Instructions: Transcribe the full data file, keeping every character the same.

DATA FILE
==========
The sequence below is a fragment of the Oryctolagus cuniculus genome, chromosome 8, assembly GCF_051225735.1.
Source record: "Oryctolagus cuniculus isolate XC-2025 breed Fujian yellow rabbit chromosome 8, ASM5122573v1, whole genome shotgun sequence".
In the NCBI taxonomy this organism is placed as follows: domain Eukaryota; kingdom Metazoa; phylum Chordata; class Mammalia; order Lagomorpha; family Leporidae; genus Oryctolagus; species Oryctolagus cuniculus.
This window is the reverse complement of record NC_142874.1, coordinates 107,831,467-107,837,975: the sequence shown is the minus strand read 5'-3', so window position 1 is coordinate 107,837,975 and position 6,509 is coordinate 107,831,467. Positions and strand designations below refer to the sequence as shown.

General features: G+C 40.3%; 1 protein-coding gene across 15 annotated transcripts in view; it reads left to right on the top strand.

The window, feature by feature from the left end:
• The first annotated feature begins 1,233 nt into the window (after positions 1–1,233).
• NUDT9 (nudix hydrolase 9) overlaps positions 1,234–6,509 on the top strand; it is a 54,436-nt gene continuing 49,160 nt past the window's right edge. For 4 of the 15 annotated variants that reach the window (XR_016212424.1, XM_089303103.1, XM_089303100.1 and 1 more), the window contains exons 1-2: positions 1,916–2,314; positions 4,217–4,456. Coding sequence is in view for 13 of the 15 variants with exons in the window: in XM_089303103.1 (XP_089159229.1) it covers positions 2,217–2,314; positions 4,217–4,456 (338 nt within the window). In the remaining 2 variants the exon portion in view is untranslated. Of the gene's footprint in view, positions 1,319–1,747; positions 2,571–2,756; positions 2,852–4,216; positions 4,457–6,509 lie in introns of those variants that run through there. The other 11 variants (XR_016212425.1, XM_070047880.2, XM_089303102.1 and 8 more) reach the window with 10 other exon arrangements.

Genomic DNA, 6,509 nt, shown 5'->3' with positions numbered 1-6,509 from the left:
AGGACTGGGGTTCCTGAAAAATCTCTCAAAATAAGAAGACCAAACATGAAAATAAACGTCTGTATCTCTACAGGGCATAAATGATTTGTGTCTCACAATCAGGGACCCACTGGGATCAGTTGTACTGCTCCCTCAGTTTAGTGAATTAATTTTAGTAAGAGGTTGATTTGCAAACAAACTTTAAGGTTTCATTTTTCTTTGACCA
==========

The sequence below is a fragment of the Oryctolagus cuniculus genome, chromosome 8, assembly GCF_051225735.1.
Source record: "Oryctolagus cuniculus isolate XC-2025 breed Fujian yellow rabbit chromosome 8, ASM5122573v1, whole genome shotgun sequence".
In the NCBI taxonomy this organism is placed as follows: domain Eukaryota; kingdom Metazoa; phylum Chordata; class Mammalia; order Lagomorpha; family Leporidae; genus Oryctolagus; species Oryctolagus cuniculus.
This window is the reverse complement of record NC_142874.1, coordinates 107,831,467-107,837,975: the sequence shown is the minus strand read 5'-3', so window position 1 is coordinate 107,837,975 and position 6,509 is coordinate 107,831,467. Positions and strand designations below refer to the sequence as shown.

General features: G+C 40.3%; 1 protein-coding gene across 15 annotated transcripts in view; it reads left to right on the top strand.

The window, feature by feature from the left end:
• The first annotated feature begins 1,233 nt into the window (after positions 1–1,233).
• NUDT9 (nudix hydrolase 9) overlaps positions 1,234–6,509 on the top strand; it is a 54,436-nt gene continuing 49,160 nt past the window's right edge. For 4 of the 15 annotated variants that reach the window (XR_016212424.1, XM_089303103.1, XM_089303100.1 and 1 more), the window contains exons 1-2: positions 1,916–2,314; positions 4,217–4,456. Coding sequence is in view for 13 of the 15 variants with exons in the window: in XM_089303103.1 (XP_089159229.1) it covers positions 2,217–2,314; positions 4,217–4,456 (338 nt within the window). In the remaining 2 variants the exon portion in view is untranslated. Of the gene's footprint in view, positions 1,319–1,747; positions 2,571–2,756; positions 2,852–4,216; positions 4,457–6,509 lie in introns of those variants that run through there. The other 11 variants (XR_016212425.1, XM_070047880.2, XM_089303102.1 and 8 more) reach the window with 10 other exon arrangements.

Genomic DNA, 6,509 nt, shown 5'->3' with positions numbered 1-6,509 from the left:
AGGACTGGGGTTCCTGAAAAATCTCTCAAAATAAGAAGACCAAACATGAAAATAAACGTCTGTATCTCTACAGGGCATAAATGATTTGTGTCTCACAATCAGGGACCCACTGGGATCAGTTGTACTGCTCCCTCAGTTTAGTGAATTAATTTTAGTAAGAGGTTGATTTGCAAACAAACTTTAAGGTTTCATTTTTCTTTGACCA